• She is tasting the soup to see if it needs more salt. (taste= lest the flavour of )
  • I am thinking of going to Malaysia. (think of = consider the idea of)
  • They are having lunch, (have = eat)

Present Perfect Tense: The Present Perfect is used to indicate completed activities in the immediate past (with just): as;

  • He has just gone out.
  • It has just struck ten.

To express past actions whose time is not given and not definite; as,

  • Have you read “Gulliver’s Travels’?
  • I have never known him to be angry.
  • Mr. Hari has been to Japan.

To describe past events when we think more of their effect in the present than of the action itself; as,

  • Gopi has eaten all the biscuits (i.e., there aren’t any left for you).
  • I have cut my finger (and it is bleeding now).
  • I have finished my work (= now I am free).

To denote an action beginning at some time in the continuing up to the present moment (often with since- and/or-phrases); as,

  • I Have known him for a long time.
  • He has been ill since last week.
  • We have lived here for ten years.
  • We haven’t seen Padina for several months.

The following adverbs or adverb phrases can also be used with the Present Perfect (apart from those mentioned above): never, ever (in questions only), so far, till now, yet (in negatives and questions), already, today, this week, this month, etc.

Note that the Present Perfect is never used with adverbs of past time. We should not say, for example, ‘He has gone to Kolkata yesterday’. In such cases the Simple Past should be used (‘He went to Kolkata yesterday’).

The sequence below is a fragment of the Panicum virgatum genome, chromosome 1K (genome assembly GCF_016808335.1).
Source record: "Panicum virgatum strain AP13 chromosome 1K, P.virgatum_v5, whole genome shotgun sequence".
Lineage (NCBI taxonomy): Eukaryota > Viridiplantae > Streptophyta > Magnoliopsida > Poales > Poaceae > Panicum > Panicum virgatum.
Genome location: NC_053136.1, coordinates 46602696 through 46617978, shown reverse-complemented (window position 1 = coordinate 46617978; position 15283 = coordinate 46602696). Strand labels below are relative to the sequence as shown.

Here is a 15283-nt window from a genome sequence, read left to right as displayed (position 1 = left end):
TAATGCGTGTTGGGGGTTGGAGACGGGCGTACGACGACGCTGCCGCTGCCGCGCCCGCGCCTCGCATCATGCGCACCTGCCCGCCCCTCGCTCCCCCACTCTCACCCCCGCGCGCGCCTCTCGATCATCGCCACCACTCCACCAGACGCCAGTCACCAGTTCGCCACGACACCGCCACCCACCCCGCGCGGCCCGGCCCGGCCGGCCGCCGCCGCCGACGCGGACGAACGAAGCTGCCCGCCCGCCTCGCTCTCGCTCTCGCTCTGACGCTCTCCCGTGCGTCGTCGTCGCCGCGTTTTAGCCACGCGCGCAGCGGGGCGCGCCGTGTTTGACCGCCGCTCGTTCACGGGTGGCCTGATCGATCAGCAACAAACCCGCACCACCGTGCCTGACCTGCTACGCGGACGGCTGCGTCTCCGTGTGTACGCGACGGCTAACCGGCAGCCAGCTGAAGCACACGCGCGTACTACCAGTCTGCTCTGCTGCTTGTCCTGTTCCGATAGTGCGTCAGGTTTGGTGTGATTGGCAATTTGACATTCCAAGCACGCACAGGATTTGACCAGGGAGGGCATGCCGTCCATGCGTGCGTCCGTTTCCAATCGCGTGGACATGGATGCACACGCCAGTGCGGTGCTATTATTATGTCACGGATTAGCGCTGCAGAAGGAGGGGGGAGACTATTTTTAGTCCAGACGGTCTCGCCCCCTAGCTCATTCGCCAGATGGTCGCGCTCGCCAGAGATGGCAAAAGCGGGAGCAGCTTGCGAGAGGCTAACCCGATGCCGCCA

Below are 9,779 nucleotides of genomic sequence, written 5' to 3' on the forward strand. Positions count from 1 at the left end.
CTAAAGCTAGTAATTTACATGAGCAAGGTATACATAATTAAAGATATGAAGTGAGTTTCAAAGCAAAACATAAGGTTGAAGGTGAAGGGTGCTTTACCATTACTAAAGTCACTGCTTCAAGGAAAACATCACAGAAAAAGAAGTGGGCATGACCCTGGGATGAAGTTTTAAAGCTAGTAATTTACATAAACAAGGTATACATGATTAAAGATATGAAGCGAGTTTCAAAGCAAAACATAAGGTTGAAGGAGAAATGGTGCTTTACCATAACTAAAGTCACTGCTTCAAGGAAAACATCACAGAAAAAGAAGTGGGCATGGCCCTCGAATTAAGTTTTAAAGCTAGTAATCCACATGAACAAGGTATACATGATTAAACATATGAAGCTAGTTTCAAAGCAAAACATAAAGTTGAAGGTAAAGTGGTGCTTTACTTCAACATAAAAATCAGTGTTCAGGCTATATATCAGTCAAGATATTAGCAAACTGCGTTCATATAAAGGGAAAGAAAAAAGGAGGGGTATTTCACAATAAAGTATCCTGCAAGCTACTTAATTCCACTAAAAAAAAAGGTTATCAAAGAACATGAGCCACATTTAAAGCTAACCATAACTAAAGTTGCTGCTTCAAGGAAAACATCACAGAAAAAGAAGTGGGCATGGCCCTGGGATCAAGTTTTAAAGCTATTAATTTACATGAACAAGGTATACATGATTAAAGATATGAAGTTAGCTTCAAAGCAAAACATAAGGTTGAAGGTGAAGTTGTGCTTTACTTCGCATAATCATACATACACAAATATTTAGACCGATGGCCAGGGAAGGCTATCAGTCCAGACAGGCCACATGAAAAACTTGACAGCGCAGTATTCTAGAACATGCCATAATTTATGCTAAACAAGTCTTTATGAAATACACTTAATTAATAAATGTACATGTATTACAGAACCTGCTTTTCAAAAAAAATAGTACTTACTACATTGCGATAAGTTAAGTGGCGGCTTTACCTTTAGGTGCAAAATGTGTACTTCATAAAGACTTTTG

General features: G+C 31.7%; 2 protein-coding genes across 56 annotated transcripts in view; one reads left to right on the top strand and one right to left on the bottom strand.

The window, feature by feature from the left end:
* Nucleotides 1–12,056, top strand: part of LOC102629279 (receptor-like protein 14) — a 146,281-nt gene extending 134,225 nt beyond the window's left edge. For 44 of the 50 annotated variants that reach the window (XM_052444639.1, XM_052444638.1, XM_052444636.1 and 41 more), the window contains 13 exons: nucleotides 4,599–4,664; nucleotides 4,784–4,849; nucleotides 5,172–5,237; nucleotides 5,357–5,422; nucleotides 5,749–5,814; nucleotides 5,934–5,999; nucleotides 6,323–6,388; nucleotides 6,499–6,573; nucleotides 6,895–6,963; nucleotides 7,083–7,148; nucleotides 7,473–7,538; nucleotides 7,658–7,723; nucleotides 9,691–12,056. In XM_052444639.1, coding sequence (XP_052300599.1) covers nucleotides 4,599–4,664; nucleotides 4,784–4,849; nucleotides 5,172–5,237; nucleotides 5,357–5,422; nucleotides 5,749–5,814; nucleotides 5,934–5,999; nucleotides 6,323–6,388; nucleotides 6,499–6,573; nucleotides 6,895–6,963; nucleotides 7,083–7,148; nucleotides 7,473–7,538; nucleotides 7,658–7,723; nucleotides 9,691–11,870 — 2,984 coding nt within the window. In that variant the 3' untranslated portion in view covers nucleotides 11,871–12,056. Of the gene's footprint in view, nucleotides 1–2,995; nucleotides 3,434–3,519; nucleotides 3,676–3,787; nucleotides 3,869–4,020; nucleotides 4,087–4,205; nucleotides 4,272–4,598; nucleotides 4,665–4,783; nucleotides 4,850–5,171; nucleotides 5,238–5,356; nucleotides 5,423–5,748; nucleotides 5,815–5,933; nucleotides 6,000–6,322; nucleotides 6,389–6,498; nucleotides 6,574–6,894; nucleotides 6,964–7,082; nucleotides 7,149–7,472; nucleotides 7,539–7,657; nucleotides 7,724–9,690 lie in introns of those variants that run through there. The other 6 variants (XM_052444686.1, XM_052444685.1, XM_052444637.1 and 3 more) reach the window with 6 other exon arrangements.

Present Perfect Continuous Tense: The Present Perfect Continuous is used for an action which began at some time in the past and is still continuing; as,

  • He has been sleeping for five hours (and is still sleeping).
  • They have been building the bridge for several months.
  • They have been playing since four o’clock.

This tense is also sometimes used for an action already finished. In such cases the continuity of the activity is emphasized as an explanation of something. ‘Why are your clothes so wet?’ – ‘I have been watering the garden’.


Simple Past Tense: The Simple Past is used to indicate an action completed in the past. It often occurs with adverbs or adverb phrases of past time.

  • The steamer sailed yesterday.
  • I received his letter a week ago.
  • She left school last year.
  • Sometimes this tense is used without an adverb of time. In such cases the time may be either implied or indicated by the context.
  • I learnt Hindi in Nagpur.
  • I didn’t sleep well (i.e, last night).
  • Babar defeated Rana Sanga at Kanwaha.

The Simple Past is also used for past habits; as,

  • He studied many hours every day.
  • She always carried an umbrella.

Past Continuous Tense: The Past Continuous is used to denote an action going on at some time in the past. The time of the action may or may not be indicated.

  • We were watching TV all evening.